WASHINGTON (Reuters) - President Barack Obama will meet Chinese Vice President Xi Jinping, the country's likely next ruler, at the White House on February 14, the White House said on Monday.
Obama and Xi will discuss "a broad range of bilateral, regional, and global issues," it said in a statement, but gave no further details on a trip experts say will help set the tone in U.S.-China ties for coming years.
The two powers have delicate issues to work through, ranging from currency policy to differences over how to halt the nuclear programs of Iran and North Korea, to a recent Chinese crackdown on critics and activists that has drawn U.S. criticism.
Beijing has voiced misgivings about Obama's plans to beef up the U.S. military presence in the Asia-Pacific region and remains unhappy about U.S. arms sales to Taiwan, the self-ruled island that China calls an illegitimate breakaway province.
China, Iran's biggest oil customer, also bristles at U.S. efforts to tighten sanctions on that country in order to halt Tehran's nuclear ambitions. Beijing recently rebuffed a U.S. official's call to cut back oil purchases from Iran.
While the United States is in an election year that has seen Republican candidates fire harsh campaign rhetoric at China, Beijing will later this year begin a power transfer that will see Xi and other younger officials take over as President Hu Jintao and his generation of leaders retire.
Obama, facing a tough re-election in November, is expected to renew his call for China to allow its yuan currency to appreciate during his State of the Union address on Tuesday, as he highlights U.S. exports among his proposals to boost jobs.
In an interview published in Time magazine last week, Obama said U.S.-China friction arose because China "sees itself as a developing or even poor country that should be able to pursue mercantilist policies that are for their benefit and where the rules applying to them shouldn't be the same rules that apply to the United States or Europe or other major powers."
In a speech last week in Beijing, Xi stressed Beijing's desire for steady relations and tried to set an upbeat tone for his visit.
"In dealing with major and sensitive issues that concern each side's core interests, we must certainly abide by a spirit of mutual respect and handle them prudently, and by no means can we let relations again suffer major interference and ructions," he said.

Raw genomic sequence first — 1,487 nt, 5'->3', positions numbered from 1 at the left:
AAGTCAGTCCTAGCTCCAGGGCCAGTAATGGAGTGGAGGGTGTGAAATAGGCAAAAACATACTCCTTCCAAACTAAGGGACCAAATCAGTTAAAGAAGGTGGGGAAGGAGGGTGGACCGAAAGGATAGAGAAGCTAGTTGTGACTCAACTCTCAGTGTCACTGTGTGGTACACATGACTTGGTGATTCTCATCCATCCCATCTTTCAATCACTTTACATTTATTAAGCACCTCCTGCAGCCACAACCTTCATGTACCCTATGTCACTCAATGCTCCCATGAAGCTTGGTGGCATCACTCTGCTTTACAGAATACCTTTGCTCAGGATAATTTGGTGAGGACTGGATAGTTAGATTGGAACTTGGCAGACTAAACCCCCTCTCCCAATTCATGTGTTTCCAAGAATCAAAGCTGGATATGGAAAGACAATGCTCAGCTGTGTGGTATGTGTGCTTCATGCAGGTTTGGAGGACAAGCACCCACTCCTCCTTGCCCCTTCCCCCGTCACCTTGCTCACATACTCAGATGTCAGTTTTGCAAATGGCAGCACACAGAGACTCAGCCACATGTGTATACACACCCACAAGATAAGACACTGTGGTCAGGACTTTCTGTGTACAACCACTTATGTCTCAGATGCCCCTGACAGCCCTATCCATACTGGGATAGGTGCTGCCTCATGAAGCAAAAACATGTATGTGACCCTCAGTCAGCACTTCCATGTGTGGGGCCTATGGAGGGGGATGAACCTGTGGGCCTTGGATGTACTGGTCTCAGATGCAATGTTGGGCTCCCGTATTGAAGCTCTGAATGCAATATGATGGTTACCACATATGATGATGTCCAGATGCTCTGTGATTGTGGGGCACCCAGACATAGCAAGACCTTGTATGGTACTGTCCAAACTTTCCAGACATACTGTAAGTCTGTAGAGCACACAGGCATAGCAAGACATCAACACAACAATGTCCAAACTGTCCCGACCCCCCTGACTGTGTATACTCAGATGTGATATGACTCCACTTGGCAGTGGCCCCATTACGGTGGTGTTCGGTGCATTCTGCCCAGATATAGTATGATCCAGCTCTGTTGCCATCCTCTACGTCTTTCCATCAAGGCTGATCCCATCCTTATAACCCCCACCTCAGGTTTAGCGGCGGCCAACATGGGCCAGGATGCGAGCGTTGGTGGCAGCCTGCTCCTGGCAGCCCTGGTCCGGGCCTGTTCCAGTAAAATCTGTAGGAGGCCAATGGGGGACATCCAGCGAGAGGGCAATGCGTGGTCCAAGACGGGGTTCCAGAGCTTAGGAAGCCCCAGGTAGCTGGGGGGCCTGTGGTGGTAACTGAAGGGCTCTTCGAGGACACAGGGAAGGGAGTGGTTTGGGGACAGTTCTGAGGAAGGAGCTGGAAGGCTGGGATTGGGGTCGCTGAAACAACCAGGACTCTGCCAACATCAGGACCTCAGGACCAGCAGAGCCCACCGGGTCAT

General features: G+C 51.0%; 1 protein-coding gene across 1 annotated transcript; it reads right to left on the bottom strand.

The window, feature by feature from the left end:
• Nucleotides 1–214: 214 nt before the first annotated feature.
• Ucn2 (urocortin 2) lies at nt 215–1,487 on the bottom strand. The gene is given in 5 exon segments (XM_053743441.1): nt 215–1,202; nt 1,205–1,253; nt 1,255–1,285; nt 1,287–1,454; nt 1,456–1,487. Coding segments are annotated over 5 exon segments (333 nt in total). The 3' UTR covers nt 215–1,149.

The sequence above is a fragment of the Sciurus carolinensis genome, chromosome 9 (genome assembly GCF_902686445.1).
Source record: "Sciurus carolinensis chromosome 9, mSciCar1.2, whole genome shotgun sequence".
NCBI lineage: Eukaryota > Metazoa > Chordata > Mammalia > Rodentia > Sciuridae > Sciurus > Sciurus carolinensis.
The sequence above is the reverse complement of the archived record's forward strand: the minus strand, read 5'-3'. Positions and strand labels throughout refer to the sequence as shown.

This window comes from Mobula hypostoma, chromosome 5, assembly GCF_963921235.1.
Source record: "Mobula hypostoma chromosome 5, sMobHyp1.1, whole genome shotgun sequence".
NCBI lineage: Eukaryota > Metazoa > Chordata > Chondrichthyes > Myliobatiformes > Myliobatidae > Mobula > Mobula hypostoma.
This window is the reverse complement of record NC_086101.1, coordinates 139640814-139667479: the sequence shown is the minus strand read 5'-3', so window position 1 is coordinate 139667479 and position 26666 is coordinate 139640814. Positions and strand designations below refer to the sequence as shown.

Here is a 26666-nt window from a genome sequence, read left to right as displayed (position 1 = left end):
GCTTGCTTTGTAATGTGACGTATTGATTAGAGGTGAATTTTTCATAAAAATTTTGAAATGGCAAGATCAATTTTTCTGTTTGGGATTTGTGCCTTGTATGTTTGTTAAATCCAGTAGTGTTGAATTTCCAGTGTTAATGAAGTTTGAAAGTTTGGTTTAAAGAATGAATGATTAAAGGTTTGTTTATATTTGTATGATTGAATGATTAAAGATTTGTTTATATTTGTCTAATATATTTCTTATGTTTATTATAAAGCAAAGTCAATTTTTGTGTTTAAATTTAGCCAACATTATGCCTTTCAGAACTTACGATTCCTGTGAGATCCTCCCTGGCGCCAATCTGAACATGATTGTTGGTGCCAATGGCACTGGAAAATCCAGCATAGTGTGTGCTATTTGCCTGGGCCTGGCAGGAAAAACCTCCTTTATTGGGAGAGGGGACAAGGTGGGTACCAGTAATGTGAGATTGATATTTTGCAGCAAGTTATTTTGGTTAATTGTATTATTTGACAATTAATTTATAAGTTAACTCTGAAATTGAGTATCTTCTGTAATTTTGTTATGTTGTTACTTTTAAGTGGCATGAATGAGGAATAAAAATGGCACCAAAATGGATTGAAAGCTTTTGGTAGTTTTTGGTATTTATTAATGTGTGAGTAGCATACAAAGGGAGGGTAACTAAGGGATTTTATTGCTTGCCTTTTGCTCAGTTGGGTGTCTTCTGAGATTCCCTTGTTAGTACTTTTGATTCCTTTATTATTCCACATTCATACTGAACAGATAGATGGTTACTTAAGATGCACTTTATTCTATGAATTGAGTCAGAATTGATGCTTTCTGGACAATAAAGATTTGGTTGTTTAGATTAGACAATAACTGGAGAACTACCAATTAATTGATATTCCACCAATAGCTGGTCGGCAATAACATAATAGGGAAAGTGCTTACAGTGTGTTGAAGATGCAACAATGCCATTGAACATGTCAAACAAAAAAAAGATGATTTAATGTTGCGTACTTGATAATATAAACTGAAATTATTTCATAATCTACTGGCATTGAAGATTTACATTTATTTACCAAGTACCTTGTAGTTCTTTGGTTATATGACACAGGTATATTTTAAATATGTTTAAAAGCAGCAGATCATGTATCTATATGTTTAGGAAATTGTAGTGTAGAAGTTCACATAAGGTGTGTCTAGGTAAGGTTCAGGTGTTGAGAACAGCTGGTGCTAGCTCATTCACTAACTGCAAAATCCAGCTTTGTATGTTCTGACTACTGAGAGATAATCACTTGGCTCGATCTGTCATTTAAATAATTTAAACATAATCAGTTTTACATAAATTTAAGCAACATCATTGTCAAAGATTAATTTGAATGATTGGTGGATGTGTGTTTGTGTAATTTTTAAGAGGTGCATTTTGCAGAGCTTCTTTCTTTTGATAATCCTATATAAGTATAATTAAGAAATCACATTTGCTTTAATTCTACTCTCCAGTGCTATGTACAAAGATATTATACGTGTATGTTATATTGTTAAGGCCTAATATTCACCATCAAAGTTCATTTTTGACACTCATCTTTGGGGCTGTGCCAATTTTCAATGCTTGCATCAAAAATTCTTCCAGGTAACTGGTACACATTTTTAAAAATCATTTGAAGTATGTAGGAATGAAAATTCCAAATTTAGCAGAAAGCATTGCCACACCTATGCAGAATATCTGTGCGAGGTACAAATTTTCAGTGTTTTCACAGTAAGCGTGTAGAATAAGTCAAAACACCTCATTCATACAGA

In August Xi hosted U.S. Vice President Joe Biden on a visit that gave Washington policymakers a chance to size up China's president-in-waiting.
Biden will host Xi in Washington, but analysts said the trip is of far greater consequence than their titles suggest.
"The man Biden's hosting, barring something no-one forsees at this point, will become the head of China, head of the Communist Party, head of the government and head of the military," said China expert Kenneth Lieberthal of the Brookings Institution in Washington.
"This is really a chance for the Obama administration to look forward to the succession and post-succession period in China and begin to establish critical personal relationships and a personal comfort level back and forth," he said.
Xi, who will be in the United States for several days, is also set to travel to Iowa and California, two states keen to boost already fast-growing trade with China and to court Chinese investment. The dates have not formally been announced for the rest of the trip.
Xi's first known visit to the United States was to Iowa in 1985 as a junior official in the northern province of Hebei, which has a sister state/province relationship with Iowa.
"The strong relationship Iowa has with the incoming leader of China has economic benefits that are beyond measure," said Governor Terry Branstad.
"This is a tremendous opportunity for Iowa, and we will make the most of our time with Vice President Xi," he said.
Iowa's exports to China -- mostly farm goods, machinery and processed food -- rose 1,293 percent from in the decade to 2010, when the state sold $627 million of goods to China, according the U.S.-China Business Council.
(Reporting By Alister Bull; Editing by Xavier Briand and Sandra Maler)